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is the slang "to go west" originally from Chinese?
2 февр. 2011 г., 8:54
Answers · 3
"GO WEST, YOUNG MAN, GO WEST" was an expression first used by John Babsone Lane Soule in the Terre Haute Express in 1851. It appealed to Horace Greeley, who rephrased it slightly in an editorial in the New York Tribune on 13 July 1865: "Go West, young man, and grow up with the country." When the phrase gained popularity, Greeley printed Soule's article to show the source of his inspiration. The phrase captured the imaginations of clerks, mechanics, and soldiers returning from the American Civil War, many of whom moved west to take up a homestead.
3 февраля 2011 г.
Go west - be lost or destroyed; die This phrase was popularised by the First World War; because the Western Front generally ran north/south, with British troops facing east, a dead or injured soldier who was transferred from the scene of fighting to behind the lines would go west. But the idea is older than that and is based on a common literary comparison between death and the setting of the sun in the west (India maybe). ...There are also references in literature to people going west to be hanged at Tyburn, which was used for executions from the 12th century until 1783 and which in those days lay well to the west of London, near what is now Marble Arch. There is no mention of China here.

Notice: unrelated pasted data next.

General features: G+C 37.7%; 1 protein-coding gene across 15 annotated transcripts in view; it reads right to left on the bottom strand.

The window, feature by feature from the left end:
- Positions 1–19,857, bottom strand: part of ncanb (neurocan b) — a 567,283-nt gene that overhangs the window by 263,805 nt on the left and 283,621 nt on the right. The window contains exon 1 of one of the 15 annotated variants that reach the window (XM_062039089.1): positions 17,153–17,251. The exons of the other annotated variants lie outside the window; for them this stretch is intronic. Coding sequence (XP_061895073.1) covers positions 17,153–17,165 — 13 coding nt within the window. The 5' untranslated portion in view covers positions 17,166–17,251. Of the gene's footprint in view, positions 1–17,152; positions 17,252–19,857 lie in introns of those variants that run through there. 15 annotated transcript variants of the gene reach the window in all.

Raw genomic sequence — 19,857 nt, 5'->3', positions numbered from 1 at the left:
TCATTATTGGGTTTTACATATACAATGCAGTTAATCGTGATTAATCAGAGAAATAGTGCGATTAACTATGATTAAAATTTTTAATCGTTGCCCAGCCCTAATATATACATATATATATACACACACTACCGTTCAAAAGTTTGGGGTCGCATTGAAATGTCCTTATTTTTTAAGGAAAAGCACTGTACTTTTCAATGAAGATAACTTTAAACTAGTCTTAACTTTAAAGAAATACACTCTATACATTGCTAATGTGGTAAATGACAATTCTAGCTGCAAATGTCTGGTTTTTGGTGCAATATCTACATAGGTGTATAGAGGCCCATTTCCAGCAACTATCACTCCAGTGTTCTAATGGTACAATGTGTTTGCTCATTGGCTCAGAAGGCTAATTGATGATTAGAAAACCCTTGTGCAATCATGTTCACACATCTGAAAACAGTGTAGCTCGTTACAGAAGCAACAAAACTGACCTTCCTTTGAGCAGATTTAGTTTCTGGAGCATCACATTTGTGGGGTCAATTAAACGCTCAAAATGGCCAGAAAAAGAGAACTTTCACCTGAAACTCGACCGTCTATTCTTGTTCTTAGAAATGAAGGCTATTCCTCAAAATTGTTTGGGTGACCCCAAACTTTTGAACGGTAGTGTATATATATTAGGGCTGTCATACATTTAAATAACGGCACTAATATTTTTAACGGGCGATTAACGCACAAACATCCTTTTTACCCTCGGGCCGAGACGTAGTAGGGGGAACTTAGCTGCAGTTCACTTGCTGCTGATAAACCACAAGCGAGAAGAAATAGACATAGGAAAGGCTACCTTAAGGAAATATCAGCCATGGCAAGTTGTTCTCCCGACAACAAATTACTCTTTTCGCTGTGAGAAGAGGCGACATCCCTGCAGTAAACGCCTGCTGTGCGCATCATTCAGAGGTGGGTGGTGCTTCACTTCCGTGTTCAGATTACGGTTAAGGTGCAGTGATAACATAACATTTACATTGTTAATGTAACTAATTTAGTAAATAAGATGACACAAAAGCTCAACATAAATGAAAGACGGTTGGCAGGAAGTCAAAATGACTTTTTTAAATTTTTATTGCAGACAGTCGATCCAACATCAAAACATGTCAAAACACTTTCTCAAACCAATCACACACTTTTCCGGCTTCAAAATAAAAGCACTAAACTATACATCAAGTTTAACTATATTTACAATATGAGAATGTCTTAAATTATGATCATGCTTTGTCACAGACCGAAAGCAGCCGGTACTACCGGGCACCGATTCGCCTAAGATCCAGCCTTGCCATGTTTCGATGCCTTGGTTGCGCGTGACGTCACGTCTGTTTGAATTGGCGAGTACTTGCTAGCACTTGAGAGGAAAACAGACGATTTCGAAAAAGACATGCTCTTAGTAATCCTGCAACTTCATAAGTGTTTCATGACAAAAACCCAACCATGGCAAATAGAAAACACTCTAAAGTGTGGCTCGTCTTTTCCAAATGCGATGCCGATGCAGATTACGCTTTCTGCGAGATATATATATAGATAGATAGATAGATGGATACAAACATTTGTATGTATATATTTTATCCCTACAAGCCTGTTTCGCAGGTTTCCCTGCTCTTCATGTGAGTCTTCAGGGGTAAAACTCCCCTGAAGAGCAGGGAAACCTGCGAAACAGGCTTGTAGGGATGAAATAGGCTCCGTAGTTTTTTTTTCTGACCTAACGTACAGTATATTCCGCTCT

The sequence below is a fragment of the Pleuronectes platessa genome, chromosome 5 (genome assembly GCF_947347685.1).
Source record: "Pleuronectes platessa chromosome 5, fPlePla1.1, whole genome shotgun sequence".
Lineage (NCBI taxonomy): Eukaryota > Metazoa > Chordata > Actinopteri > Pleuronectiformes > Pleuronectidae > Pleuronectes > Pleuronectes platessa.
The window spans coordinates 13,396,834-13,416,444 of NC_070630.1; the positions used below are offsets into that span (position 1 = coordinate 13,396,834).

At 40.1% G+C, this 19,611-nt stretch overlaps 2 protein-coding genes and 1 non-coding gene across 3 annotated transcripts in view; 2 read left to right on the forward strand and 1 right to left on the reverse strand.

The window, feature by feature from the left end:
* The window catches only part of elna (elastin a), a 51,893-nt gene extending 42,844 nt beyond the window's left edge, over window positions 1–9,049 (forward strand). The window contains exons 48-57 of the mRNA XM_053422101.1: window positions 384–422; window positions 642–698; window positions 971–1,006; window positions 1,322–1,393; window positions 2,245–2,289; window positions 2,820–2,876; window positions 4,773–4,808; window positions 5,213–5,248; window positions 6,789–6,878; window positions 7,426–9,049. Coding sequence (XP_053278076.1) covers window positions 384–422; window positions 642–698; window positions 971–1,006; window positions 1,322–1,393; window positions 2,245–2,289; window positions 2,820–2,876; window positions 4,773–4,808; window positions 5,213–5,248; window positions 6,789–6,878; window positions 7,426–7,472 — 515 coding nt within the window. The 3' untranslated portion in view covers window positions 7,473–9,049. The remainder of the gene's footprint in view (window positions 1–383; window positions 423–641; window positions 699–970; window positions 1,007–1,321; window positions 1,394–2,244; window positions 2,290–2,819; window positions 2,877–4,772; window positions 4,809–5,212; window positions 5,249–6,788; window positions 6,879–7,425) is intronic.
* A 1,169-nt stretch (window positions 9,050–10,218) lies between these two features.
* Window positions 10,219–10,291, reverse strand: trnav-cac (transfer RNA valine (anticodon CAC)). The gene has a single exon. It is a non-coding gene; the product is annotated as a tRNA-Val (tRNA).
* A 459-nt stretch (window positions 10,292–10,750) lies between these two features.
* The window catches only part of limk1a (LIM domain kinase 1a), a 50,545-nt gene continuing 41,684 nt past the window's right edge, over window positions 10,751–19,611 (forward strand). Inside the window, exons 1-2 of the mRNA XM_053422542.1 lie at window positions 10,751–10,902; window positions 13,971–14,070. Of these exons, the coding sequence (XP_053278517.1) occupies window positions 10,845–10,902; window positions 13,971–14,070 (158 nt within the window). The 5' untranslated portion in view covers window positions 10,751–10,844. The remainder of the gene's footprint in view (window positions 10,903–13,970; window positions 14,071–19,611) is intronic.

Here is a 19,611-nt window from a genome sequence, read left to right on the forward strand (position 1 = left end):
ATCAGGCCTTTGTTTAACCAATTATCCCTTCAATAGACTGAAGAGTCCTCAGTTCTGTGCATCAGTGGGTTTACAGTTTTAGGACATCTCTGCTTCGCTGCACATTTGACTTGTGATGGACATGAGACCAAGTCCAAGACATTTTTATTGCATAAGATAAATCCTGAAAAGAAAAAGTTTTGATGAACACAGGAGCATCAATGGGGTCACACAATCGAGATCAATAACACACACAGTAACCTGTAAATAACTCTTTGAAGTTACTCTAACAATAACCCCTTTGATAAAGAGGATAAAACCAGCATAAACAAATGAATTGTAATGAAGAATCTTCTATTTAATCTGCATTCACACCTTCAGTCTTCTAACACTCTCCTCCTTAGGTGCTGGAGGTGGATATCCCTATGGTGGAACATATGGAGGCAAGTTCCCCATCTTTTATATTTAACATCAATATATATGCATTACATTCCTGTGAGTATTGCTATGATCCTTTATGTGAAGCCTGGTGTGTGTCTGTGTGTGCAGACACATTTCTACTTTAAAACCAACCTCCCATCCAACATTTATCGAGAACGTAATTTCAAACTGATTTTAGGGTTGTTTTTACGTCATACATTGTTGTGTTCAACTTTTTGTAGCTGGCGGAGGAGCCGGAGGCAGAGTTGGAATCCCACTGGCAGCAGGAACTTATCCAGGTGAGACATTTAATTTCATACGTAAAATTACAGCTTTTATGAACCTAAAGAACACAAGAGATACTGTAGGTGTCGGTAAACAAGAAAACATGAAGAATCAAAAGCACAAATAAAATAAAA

2 февраля 2011 г.
2 февраля 2011 г.
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